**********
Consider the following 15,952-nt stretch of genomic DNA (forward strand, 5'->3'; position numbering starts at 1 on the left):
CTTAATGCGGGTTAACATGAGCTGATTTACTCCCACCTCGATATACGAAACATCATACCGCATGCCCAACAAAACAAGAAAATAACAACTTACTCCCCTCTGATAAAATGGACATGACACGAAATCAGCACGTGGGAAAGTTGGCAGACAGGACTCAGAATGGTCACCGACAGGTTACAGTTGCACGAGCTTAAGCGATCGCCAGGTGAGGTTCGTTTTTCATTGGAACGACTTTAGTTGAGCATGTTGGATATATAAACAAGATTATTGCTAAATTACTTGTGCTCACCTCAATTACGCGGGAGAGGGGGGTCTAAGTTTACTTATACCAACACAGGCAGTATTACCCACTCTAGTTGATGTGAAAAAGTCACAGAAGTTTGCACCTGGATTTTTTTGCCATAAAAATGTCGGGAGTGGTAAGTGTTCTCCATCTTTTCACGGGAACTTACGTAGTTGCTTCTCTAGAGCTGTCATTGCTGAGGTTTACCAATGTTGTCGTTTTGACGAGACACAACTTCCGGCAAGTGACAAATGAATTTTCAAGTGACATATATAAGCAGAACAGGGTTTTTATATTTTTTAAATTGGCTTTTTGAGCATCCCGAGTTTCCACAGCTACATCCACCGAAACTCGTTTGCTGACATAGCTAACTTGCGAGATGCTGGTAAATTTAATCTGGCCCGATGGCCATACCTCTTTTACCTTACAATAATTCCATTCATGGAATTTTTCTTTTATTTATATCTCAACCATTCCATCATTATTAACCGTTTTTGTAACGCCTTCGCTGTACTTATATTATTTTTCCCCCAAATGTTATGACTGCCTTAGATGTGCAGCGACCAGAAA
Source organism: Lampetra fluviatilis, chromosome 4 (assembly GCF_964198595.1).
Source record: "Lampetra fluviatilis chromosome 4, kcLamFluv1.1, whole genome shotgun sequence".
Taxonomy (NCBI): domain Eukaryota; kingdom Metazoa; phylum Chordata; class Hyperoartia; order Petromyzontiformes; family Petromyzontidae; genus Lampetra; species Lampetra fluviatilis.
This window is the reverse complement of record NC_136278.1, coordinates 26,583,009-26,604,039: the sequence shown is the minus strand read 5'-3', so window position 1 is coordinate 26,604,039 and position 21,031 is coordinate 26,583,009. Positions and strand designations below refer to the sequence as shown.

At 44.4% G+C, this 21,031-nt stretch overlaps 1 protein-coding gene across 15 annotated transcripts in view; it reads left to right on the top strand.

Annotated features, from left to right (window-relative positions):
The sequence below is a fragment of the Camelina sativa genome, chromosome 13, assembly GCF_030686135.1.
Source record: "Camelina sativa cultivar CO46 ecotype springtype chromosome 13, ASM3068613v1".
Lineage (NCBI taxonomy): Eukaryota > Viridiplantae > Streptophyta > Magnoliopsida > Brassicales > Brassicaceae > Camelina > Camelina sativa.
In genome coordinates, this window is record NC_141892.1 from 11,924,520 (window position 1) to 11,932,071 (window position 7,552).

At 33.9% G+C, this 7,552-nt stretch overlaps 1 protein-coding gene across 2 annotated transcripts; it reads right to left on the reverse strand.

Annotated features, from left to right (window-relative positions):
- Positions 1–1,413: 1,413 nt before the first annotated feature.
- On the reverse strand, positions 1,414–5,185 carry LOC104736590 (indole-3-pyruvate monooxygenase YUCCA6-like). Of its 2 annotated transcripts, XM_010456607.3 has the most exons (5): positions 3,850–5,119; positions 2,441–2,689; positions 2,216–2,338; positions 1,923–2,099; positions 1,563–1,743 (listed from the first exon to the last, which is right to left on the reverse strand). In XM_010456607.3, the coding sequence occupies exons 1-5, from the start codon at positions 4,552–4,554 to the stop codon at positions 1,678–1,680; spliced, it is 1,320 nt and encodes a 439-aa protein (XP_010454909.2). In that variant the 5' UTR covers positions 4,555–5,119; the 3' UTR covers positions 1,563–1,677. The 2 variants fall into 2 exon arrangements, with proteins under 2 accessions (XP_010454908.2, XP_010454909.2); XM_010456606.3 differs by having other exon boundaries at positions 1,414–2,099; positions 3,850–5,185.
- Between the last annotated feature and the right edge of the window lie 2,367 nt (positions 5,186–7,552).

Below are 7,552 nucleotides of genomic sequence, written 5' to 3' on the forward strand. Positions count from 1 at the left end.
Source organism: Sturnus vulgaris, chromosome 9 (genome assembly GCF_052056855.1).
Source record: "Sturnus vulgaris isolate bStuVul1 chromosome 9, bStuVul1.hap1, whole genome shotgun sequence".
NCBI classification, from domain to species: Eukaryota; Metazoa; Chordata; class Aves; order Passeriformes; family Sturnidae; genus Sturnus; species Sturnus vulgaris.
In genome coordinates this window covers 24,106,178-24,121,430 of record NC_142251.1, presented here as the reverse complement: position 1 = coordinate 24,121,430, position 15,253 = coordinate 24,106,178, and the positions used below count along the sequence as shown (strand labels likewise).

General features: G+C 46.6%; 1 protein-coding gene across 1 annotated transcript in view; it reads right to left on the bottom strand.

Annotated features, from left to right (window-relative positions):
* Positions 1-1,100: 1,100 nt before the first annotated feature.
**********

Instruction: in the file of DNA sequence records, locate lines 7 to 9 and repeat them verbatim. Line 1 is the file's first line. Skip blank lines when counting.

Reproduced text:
At 44.4% G+C, this 21,031-nt stretch overlaps 1 protein-coding gene across 15 annotated transcripts in view; it reads left to right on the top strand.

Annotated features, from left to right (window-relative positions):
The sequence below is a fragment of the Camelina sativa genome, chromosome 13, assembly GCF_030686135.1.